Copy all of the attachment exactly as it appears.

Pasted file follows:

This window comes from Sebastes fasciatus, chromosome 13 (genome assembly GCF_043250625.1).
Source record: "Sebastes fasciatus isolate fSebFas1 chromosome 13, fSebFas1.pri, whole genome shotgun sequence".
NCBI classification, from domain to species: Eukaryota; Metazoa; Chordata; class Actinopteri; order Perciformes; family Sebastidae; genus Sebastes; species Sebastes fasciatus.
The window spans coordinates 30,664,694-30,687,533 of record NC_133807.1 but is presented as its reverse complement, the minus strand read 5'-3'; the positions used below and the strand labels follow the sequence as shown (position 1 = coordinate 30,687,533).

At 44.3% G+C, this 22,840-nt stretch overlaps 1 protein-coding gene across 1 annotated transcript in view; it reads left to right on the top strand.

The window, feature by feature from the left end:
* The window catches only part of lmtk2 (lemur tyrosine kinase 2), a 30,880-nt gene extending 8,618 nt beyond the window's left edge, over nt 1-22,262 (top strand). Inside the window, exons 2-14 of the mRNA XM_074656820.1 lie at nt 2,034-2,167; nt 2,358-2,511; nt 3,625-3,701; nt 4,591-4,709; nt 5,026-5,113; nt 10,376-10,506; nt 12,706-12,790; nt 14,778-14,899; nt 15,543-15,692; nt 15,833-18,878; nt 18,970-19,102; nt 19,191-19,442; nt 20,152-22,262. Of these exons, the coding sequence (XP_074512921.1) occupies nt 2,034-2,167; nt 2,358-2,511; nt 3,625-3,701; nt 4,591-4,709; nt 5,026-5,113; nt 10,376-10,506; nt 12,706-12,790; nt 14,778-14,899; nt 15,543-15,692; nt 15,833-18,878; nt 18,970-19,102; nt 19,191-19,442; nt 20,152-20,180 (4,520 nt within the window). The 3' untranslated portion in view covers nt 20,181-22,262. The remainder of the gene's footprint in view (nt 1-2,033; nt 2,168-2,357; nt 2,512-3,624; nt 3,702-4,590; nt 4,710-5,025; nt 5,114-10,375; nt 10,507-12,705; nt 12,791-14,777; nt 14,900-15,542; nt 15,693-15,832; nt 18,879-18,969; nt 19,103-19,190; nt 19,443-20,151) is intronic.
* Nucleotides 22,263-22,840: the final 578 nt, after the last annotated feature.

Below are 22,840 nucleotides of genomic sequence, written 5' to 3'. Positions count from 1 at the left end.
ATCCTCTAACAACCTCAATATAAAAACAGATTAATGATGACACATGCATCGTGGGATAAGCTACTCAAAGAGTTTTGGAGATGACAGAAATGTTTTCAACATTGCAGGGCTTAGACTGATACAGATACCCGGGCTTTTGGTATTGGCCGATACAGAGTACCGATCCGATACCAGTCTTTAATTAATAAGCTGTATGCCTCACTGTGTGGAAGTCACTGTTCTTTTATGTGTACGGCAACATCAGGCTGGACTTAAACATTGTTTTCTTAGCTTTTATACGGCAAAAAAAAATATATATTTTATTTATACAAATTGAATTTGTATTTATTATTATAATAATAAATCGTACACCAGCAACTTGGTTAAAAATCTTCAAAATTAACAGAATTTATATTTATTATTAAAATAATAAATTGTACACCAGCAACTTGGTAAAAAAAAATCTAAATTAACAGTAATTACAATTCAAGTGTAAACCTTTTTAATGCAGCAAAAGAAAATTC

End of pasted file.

This window comes from Sebastes fasciatus, chromosome 13 (genome assembly GCF_043250625.1).
Source record: "Sebastes fasciatus isolate fSebFas1 chromosome 13, fSebFas1.pri, whole genome shotgun sequence".
NCBI classification, from domain to species: Eukaryota; Metazoa; Chordata; class Actinopteri; order Perciformes; family Sebastidae; genus Sebastes; species Sebastes fasciatus.
The window spans coordinates 30,664,694-30,687,533 of record NC_133807.1 but is presented as its reverse complement, the minus strand read 5'-3'; the positions used below and the strand labels follow the sequence as shown (position 1 = coordinate 30,687,533).

At 44.3% G+C, this 22,840-nt stretch overlaps 1 protein-coding gene across 1 annotated transcript in view; it reads left to right on the top strand.

The window, feature by feature from the left end:
* The window catches only part of lmtk2 (lemur tyrosine kinase 2), a 30,880-nt gene extending 8,618 nt beyond the window's left edge, over nt 1-22,262 (top strand). Inside the window, exons 2-14 of the mRNA XM_074656820.1 lie at nt 2,034-2,167; nt 2,358-2,511; nt 3,625-3,701; nt 4,591-4,709; nt 5,026-5,113; nt 10,376-10,506; nt 12,706-12,790; nt 14,778-14,899; nt 15,543-15,692; nt 15,833-18,878; nt 18,970-19,102; nt 19,191-19,442; nt 20,152-22,262. Of these exons, the coding sequence (XP_074512921.1) occupies nt 2,034-2,167; nt 2,358-2,511; nt 3,625-3,701; nt 4,591-4,709; nt 5,026-5,113; nt 10,376-10,506; nt 12,706-12,790; nt 14,778-14,899; nt 15,543-15,692; nt 15,833-18,878; nt 18,970-19,102; nt 19,191-19,442; nt 20,152-20,180 (4,520 nt within the window). The 3' untranslated portion in view covers nt 20,181-22,262. The remainder of the gene's footprint in view (nt 1-2,033; nt 2,168-2,357; nt 2,512-3,624; nt 3,702-4,590; nt 4,710-5,025; nt 5,114-10,375; nt 10,507-12,705; nt 12,791-14,777; nt 14,900-15,542; nt 15,693-15,832; nt 18,879-18,969; nt 19,103-19,190; nt 19,443-20,151) is intronic.
* Nucleotides 22,263-22,840: the final 578 nt, after the last annotated feature.

Below are 22,840 nucleotides of genomic sequence, written 5' to 3'. Positions count from 1 at the left end.
ATCCTCTAACAACCTCAATATAAAAACAGATTAATGATGACACATGCATCGTGGGATAAGCTACTCAAAGAGTTTTGGAGATGACAGAAATGTTTTCAACATTGCAGGGCTTAGACTGATACAGATACCCGGGCTTTTGGTATTGGCCGATACAGAGTACCGATCCGATACCAGTCTTTAATTAATAAGCTGTATGCCTCACTGTGTGGAAGTCACTGTTCTTTTATGTGTACGGCAACATCAGGCTGGACTTAAACATTGTTTTCTTAGCTTTTATACGGCAAAAAAAAATATATATTTTATTTATACAAATTGAATTTGTATTTATTATTATAATAATAAATCGTACACCAGCAACTTGGTTAAAAATCTTCAAAATTAACAGAATTTATATTTATTATTAAAATAATAAATTGTACACCAGCAACTTGGTAAAAAAAAATCTAAATTAACAGTAATTACAATTCAAGTGTAAACCTTTTTAATGCAGCAAAAGAAAATTC